Community Members Shame Absent SF LGBT Pride Parade Board
Approximately 60 people gathered Tuesday for a “people’s board meeting” in front of the SF Pride office at Market and Pearl Street, to protest the Pride board’s revocation of Bradley Manning’s grand marshal election and its lack of accountability to the community.
As previously reported, last week more than 100 community members attempted to attend a Pride board meeting and give public comment about their support for the Wikileaks whistleblower. That meeting ended in chaos after only a handful of people were allowed in to speak, with board treasurer David Currie promising that a new meeting would be scheduled in a larger venue.
On Sunday the board cancelled a previously scheduled May 14 membership meeting, stating that its Manning decision was firm and a public meeting would not take place until after the June 30 Pride fest.
Undeterred, community members came together anyway to shame the absent board members — represented by empty chairs on the sidewalk — and offer the public testimony they were previously denied.
“Bradley Manning is one of the heroes of this generation of soldiers,” said Michael Wong of SF Veterans for Peace. “Soldiers have a duty to report wrongdoing.”
Njobe, an organizer of the SF Dyke March, encouraged people not to support Pride, urging, “Don’t give them your money!” While some activists have called for a boycott of this year’s festival, others favor a large pro-Manning contingent in the parade.
Tommi Avicolli Mecca reminded listeners that many of the people who started the Gay Liberation movement in the late 1960s came from the Vietnam antiwar movement. “We have long history of supporting people who used radical means to change society,” he said.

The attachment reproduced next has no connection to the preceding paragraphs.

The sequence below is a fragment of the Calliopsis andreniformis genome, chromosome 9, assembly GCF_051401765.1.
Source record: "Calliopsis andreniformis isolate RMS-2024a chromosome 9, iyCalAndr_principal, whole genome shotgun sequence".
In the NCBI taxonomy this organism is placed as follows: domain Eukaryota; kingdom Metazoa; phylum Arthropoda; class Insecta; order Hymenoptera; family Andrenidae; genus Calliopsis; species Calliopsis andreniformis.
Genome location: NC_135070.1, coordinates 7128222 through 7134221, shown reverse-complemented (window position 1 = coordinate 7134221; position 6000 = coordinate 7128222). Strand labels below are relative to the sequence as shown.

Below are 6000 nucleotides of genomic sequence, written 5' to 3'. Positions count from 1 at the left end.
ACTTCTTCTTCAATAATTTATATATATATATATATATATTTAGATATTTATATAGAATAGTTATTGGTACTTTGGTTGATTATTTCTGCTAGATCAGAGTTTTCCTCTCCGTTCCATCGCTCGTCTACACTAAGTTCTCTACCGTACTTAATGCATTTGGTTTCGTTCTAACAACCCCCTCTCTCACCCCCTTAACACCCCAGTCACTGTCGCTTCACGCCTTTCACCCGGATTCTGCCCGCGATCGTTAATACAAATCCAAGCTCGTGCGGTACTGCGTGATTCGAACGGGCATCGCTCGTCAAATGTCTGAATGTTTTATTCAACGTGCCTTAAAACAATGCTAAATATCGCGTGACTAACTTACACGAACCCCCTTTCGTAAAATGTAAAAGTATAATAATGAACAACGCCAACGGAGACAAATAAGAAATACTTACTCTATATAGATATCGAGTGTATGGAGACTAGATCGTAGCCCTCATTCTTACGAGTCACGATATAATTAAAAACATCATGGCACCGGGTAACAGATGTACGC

Kyles DeVries announced that a group of radical faeries have named Manning the first “Queen of the Faeries,” after which many in the assembled crowd moved to the LGBT Center across the street to participate in a Harvey Milk Club PAC forum on Pride and Manning.
Supervisor David Campos, District 9, has penned a letter to SF Pride asking for greater accountability and a better response to the community regarding the Bradley Manning decision. Much of Pride’s funding is dependent on City support which requires transparency in practice and deeds to qualify for those monies. Will this debacle effect Pride’s SF supplied budget? At post time there hasn’t been an official response from the Pride Board.
Here is Supervisor Campos’ letter to the Board:
To Executive Director Earl Plante, Board President Lisa Williams and members of the Board of Directors of San Francisco Pride:
I am writing to express my concern over the recent actions of the leadership of Pride in the wake of the controversy surrounding the naming of Private Manning as a Grand Marshall for this year’s parade. The decision to rescind this honor is unprecedented and the community has every right to be concerned about the consequences of this abrupt, top-down directive. Most importantly, however, is the obligation Pride has to be accountable, transparent and representative to the diverse LGBT community it serves. As an organization which receives City funding, Pride has a responsibility to operate with transparency and accountability, and to allow for timely appropriate discussions with the community as needed. The failure of Pride leadership to do so in this circumstance is contrary to this responsibility.
Controversy is not a new phenomenon to Pride festivities, nor is it a valid reason for Pride not to fulfill its responsibilities to the broader LGBT community. The recent statement made by Pride that the discussion on this matter is “closed” is disturbing, and may serve to further divide the community and foster long-lasting resentments.
I urge Pride to hold an open community discussion on the matter of Private Manning’s awarding and rescission as Grand Marshall, and ask that this meeting be held as soon as possible and before the June Pride festivities. We must remember that Pride was born as a tribute to the courage of the LGBT community, and walking away from this discussion is contrary to that legacy.
Supervisor David Campos